Foldvary: A Subsidy to Greed, Revenge, and Harassment
|September 15, 2004||Posted by Staff under Uncategorized|
A Subsidy to Greed, Revenge, and Harassment
by Fred E. Foldvary, Senior Editor
The great American economist and social reformer Henry George declared that a tax on selling or on income is a tax on truth, a tax on honesty, a tax on morality. The taxpayer has to divulge all sources of income and submit to having a large chunk of his earnings taken away. Suppose one receives $1000 for doing some service, and the tax rate is 30 percent. The worker has a choice, whether to declare this income to the government, and get paid a net $700, or not declare it, and get paid the full $1000.
The honest worker will end up with much less than the tax cheater, so the honest get punished and the dishonest get rewarded. The tax evaders take on a risk, but if they get paid in cash, the risk may not be so high. That is how a tax on wages and profits is also a tax on truth, honesty, and morality.
The risk to the tax evader is higher if the one who paid him suspects tax evasion and reports this to the Internal Revenue Service. If the informant gets rewarded for snitching, then there is less tax evasion, but the policy of rewarding those who tell on others then incites people to become spies and snitches because of greed and revenge. Is there someone you have a grudge against? The government invites you to harass him by reporting him for possible tax evasion. This bounty becomes a subsidy to greed, revenge, and harassment.
The Wall Street Journal of September 9, 2004, has an editorial,’Scrutiny on the Bounty,’ on an attempt to turn more Americans into bounty hunters. Charles Grassley, Republican-party Senator from Iowa and Finance Committee Chairman, has added a provision to a tax bill to give informers part of what the IRS collects from the evader. This measure is adapted from a 1986 amendment to the False Claims Act, which Grassley introduced for fraud cases. The IRS already pays snitches, but this bill would increase the loot.
There is indeed a vast underground economy in the US, as in all other countries. In Senate hearings in July, an estimate of $310 billion in uncollected tax revenue was reported. But turning Americans into tax spies will not bring in anywhere near that amount of extra revenue. People will shift to legal ways of avoiding taxes, or shift operations to other countries, or become more secretive. There will also be a lot of spying and telling on innocent persons who were paying their full taxes.
The WSJ editorial points out that the government has an obligation to keep tax records confidential. An inherent problem with the income tax is that it intrudes into financial privacy. The taxpayer has to report where his income came from and what expenses he is deducting, highly personal and sensitive information that the government has a duty to safeguard under the requirement of the US Constitution to avoid infringing on the papers and effects of the citizens.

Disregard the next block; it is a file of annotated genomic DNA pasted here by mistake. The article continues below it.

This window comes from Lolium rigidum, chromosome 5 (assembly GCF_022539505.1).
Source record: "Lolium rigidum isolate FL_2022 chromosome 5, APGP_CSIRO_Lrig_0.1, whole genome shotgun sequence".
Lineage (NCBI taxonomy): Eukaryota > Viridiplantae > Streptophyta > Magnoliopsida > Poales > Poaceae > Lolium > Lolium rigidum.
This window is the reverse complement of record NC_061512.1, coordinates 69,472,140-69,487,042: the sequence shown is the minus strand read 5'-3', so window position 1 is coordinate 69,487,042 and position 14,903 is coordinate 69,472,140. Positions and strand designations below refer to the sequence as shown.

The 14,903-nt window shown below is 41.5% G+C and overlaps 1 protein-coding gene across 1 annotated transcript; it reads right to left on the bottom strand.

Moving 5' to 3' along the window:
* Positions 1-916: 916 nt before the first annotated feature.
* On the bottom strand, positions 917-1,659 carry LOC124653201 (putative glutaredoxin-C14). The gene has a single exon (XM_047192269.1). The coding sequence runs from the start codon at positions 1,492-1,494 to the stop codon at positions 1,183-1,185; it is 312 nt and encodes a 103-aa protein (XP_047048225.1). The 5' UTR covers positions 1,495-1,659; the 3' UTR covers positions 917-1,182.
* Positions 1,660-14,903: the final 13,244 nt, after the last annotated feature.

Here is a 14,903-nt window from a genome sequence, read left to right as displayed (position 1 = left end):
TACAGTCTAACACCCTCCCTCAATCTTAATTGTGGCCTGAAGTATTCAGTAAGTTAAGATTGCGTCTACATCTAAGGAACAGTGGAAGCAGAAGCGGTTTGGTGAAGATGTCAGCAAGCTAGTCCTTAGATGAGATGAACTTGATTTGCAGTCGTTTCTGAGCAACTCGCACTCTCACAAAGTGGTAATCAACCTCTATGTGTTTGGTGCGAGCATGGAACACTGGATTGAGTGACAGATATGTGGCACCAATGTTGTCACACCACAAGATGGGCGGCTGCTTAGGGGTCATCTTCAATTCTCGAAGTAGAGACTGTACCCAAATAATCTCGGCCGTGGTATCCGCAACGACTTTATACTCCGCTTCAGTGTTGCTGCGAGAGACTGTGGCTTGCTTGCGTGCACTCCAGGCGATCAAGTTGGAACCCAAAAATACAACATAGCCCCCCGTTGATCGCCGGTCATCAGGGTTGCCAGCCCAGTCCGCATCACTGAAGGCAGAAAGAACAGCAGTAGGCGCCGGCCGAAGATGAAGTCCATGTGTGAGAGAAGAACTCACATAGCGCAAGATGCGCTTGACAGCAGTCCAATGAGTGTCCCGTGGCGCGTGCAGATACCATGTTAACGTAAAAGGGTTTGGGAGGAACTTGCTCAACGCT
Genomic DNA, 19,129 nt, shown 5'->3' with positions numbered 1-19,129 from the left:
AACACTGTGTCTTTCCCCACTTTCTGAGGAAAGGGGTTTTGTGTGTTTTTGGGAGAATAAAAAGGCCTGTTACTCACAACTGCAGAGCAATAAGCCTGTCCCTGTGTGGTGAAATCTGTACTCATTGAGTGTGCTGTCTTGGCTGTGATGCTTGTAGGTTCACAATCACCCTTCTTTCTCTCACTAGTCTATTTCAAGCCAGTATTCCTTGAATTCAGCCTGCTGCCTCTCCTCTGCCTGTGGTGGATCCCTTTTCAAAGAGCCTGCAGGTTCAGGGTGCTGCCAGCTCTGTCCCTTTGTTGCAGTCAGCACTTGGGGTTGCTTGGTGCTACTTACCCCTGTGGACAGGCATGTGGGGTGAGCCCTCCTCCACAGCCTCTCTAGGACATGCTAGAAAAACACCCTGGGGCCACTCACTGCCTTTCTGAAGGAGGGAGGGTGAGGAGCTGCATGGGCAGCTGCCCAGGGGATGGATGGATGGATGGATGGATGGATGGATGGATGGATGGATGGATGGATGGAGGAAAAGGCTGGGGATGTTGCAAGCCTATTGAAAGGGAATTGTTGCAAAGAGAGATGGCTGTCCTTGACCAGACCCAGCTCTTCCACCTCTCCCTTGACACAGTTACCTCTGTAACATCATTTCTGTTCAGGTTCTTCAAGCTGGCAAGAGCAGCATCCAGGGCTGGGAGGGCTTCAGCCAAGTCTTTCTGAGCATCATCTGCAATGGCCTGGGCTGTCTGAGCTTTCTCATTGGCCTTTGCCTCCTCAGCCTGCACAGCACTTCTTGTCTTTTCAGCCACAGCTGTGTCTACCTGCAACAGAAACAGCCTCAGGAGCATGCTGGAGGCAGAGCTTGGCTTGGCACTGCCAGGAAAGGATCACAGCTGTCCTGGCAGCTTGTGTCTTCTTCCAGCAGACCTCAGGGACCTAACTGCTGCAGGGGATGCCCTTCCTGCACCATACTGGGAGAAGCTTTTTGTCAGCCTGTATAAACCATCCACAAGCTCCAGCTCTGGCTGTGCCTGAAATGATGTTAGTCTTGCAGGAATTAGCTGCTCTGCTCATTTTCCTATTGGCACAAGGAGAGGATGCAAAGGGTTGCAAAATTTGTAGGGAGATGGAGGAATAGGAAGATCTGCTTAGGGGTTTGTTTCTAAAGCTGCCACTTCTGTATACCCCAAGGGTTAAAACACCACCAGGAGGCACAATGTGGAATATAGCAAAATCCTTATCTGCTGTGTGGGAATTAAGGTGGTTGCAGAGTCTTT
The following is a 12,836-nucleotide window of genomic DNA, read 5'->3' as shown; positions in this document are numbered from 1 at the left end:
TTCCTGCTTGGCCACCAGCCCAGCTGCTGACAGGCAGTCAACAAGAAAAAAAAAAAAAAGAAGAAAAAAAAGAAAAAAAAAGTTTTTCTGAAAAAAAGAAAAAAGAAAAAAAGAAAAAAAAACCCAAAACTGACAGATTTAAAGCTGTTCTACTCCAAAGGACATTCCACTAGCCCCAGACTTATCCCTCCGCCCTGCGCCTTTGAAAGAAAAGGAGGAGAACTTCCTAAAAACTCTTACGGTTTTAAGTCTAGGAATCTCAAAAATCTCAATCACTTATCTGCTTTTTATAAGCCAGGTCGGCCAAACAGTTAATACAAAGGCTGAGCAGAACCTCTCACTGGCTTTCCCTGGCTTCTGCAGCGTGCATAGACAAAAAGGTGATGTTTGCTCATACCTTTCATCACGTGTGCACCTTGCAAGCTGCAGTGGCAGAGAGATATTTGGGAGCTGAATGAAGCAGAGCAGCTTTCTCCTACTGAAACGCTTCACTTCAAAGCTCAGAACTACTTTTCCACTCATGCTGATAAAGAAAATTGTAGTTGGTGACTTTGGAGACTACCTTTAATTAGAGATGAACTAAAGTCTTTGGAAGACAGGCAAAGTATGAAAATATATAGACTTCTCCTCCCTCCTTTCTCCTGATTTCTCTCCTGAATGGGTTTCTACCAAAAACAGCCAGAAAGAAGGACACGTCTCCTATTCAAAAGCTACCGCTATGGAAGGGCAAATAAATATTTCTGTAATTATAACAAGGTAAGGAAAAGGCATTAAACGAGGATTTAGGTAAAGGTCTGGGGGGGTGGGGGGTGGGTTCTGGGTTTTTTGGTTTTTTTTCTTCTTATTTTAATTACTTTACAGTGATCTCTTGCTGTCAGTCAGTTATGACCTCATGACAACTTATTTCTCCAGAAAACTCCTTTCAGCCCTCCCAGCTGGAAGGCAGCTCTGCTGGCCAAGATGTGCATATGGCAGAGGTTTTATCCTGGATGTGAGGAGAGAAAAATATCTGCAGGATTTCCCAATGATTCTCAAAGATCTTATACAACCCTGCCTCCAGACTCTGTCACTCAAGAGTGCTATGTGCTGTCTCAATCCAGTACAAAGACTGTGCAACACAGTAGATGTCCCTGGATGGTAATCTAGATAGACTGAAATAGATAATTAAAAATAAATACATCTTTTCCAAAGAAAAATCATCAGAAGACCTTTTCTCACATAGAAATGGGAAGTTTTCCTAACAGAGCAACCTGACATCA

A bounty for snitching creates a perverse incentive for the informant to invade the privacy of the subject in order to gather information. As the WSJ editorial states, someone with a grudge gets an incentive to get back at the subject, and get the bounty in addition. People can then use the IRS to harass people they don’t like, even if they don’t suspect tax evasion. Imagine several million people using the IRS to get back at a former spouse or employer, or just to harass a neighbour because of his religion or ethnicity. The cost of all these investigations can be more than the gain in tax revenue. The beneficiaries are the tax accountants and tax lawyers.
The WSJ editorial proposes that we reduce tax evasion by reducing tax rates and simplifying the income-tax code. Let us carry this to its logical conclusion: reduce tax rates on earned income to zero, and simplify completely by repealing the whole income tax code. Then there will be zero income-tax evasion. Problem solved.
There is one source of government revenue that is immune to cheating. There is a tax source that does not hide, shrink, or flee when taxed: land. The cheat-proof tax is on the economic rent of land, the income that one would get by renting the land to the highest-bidding tenant. The tax base is this potential implicit rent, regardless of what the tenant is actually paying and regardless of who has title to the land. The same tax rate is applied to owner-occupied land and landlord-rented land, to commercial and residential land and government-held land. We don’t even have to know the identity of the owner, so long as it pays the bill when due.
Any tax on wages, profits, sales, value-added, and produced goods is subject to cheating, evading, hiding, and camouflaging. The government must then intrude into financial privacy, harass people with audits, and impose penalties, fines, interest, and imprisonment. Henry George was totally right. These are taxes on honesty, morality, and truth. They corrupt society and turn people into spies, creating social conflict. And this Senator wants to increase this social disharmony! Government then turns society into a war of all against all, exactly the opposite of what government is theoretically supposed to do, promote social peace!
Copyright 2004 by Fred E. Foldvary. All rights reserved. No part of this material may be reproduced or transmitted in any form or by any means, electronic or mechanical, which includes but is not limited to facsimile transmission, photocopying, recording, rekeying, or using any information storage or retrieval system, without giving full credit to Fred Foldvary and The Progress Report.
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